Go to chapter: 1 | 2 | 3 | 4 | 5 | 6 | 7 | 8 | 9 | 10 | 11 | 12 | 13 | 14 | 15 | 16 | 17 | 18 | 19 | 20 | 21 | 22 | 23 | 24 | 25 | 26 | 27 | 28 | 29 | 30 | 31 | 32 | 33 | 34 | 35 | 36 | 37 | 38 | 39
Chapter 11 (page 44)
Anatomy of the Pyloric Ring
In fresh specimens a narrow (3.0mm to 4.0 mm) annular thickening, the pyloric ring,
is felt in the wall of the gut at the gastro-duodenal junction. At laparotomy it may be
difficult to palpate (Edwards and Rowlands l968), due to the effects of muscle
relaxants administered during anaesthesia. On radiographs taken during the motor
quiescent phase of the interdigestive myoelectric complex, the ring presents as a deep,
clearcut, annular indentation separating the barium in the lumen of the stomach from
that in the duodenum (Fig 11.1).
|Fig. 11.1. Radiograph of normal
pyloric ring (arrow) in motor quiescent phase of interdigestive myoelectric complex
Edwards (l96l) found the length of the ring, as measured on radiographs, to vary
between 1.0mm and 12.0mm; the mean length was 1.7mm. It was not stated whether
these measurements were taken during motor quiescent or during contraction phases.
(Comment: the term "width" is preferred to "length" as used by Edwards. Normally,
the width of the pyloric ring may vary, depending on the stage of contraction of the
pyloric sphincteric cylinder, as described in Chapter 13).
The width and height of the pyloric ring, and the diameters of the pyloric aperture,
sphincteric cylinder and duodenal bulb, were measured on radiographs of 10 adult
subjects, taken at a time when no visible motor activity was evident, i.e. during the
motor quiescent phase of the interdigestive myoelectric complex (Fig 11.2, Table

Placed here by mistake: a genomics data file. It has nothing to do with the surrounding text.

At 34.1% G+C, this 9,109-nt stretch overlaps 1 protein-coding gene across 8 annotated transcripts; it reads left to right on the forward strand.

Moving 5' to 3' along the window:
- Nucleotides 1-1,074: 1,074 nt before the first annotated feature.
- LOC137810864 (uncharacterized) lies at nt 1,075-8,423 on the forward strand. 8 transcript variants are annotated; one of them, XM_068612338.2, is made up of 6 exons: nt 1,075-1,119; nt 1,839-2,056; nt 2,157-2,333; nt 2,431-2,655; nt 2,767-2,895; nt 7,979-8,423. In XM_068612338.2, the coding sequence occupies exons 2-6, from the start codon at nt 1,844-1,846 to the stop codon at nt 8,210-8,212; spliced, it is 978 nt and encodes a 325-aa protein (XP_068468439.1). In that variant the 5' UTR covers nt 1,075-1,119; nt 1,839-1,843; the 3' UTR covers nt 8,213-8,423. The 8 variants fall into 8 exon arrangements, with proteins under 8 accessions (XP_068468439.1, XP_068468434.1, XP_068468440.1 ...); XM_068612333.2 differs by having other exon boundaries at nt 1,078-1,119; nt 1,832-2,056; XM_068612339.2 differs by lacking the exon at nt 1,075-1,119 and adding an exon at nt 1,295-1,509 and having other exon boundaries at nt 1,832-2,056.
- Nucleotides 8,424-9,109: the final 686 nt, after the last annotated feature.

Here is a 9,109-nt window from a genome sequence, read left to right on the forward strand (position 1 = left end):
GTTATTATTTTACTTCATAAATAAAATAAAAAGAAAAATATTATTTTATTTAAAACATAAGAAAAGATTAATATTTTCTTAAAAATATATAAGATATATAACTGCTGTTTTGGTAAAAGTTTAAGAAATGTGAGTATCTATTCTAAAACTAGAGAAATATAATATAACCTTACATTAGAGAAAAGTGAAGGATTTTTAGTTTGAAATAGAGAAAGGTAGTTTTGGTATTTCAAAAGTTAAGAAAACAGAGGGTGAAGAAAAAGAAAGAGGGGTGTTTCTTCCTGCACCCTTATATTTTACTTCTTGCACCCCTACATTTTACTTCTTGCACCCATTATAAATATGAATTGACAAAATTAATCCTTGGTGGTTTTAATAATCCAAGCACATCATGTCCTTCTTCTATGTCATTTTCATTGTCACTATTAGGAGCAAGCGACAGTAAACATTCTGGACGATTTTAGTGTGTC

11.1). All subjects had been referred for radiographic examination because of vague
upper abdominal symptoms. In none could an organic lesion be demonstrated;
clinically and radiologically the stomach and duodenum were considered to be normal
in all. The mean width of the ring was 4.7mm and the mean height 11.1mm; the
depth was approximately the same on the greater and lesser curvature sides.
|Fig. 11.2. Diagram of
pyloric ring in motor quiescent phase. W, width; H, height; DB, duodenal bulb; PA, pyloric
aperture; PSC, pyloric sphicteric cylinder|
The inner margin of the ring surrounds the pyloric aperture, i.e. the opening by which
the lumen of the stomach communicates with that of the duodenum. In the motor
quiescent phase the diameter of the aperture varied from 5.0 to 13.0mm, with a mean
of 8.7mm. The mean diameter of the sphincteric cylinder was 57.1mm, and the mean
diameter of the duodenal bulb 35.8mm. (Comment: Owing to magnification factors
the real measurements will be approximately four-fifths of the figures given).
Table 11.1 Radiographic measurements during the motor quiescent phase of the
It is concluded that the pyloric ring causes an appreciable constriction of the lumen at
the gastroduodenal junction. Furthermore it is seen that the pyloric aperture is patent
during the motor quiescent phase.
|Case||Width of ring (mm)||Height of ring (mm)||Diameter Aperture
||Diameter sphincteric cylinder (mm)||Diameter duodenal bulb (mm)|
Previous Page | Table of Contents | Next Page
© Copyright PLiG 1998